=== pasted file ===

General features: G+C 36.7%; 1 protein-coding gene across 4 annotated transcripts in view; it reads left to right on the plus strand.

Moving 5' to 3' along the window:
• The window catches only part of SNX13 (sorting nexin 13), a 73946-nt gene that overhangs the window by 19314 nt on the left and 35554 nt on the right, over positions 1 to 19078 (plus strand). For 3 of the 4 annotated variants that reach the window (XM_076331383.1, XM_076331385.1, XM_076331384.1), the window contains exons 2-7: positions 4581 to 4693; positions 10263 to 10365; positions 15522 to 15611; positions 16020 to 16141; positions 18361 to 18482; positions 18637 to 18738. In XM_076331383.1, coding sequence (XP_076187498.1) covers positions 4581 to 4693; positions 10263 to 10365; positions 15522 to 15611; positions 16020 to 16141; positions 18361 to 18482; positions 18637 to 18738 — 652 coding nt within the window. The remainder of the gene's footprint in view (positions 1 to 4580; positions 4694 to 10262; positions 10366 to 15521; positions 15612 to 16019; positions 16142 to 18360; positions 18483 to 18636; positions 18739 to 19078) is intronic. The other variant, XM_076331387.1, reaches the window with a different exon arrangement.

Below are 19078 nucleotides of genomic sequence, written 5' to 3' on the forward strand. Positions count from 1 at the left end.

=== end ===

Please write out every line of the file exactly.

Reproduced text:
General features: G+C 36.7%; 1 protein-coding gene across 4 annotated transcripts in view; it reads left to right on the plus strand.

Moving 5' to 3' along the window:
• The window catches only part of SNX13 (sorting nexin 13), a 73946-nt gene that overhangs the window by 19314 nt on the left and 35554 nt on the right, over positions 1 to 19078 (plus strand). For 3 of the 4 annotated variants that reach the window (XM_076331383.1, XM_076331385.1, XM_076331384.1), the window contains exons 2-7: positions 4581 to 4693; positions 10263 to 10365; positions 15522 to 15611; positions 16020 to 16141; positions 18361 to 18482; positions 18637 to 18738. In XM_076331383.1, coding sequence (XP_076187498.1) covers positions 4581 to 4693; positions 10263 to 10365; positions 15522 to 15611; positions 16020 to 16141; positions 18361 to 18482; positions 18637 to 18738 — 652 coding nt within the window. The remainder of the gene's footprint in view (positions 1 to 4580; positions 4694 to 10262; positions 10366 to 15521; positions 15612 to 16019; positions 16142 to 18360; positions 18483 to 18636; positions 18739 to 19078) is intronic. The other variant, XM_076331387.1, reaches the window with a different exon arrangement.

Below are 19078 nucleotides of genomic sequence, written 5' to 3' on the forward strand. Positions count from 1 at the left end.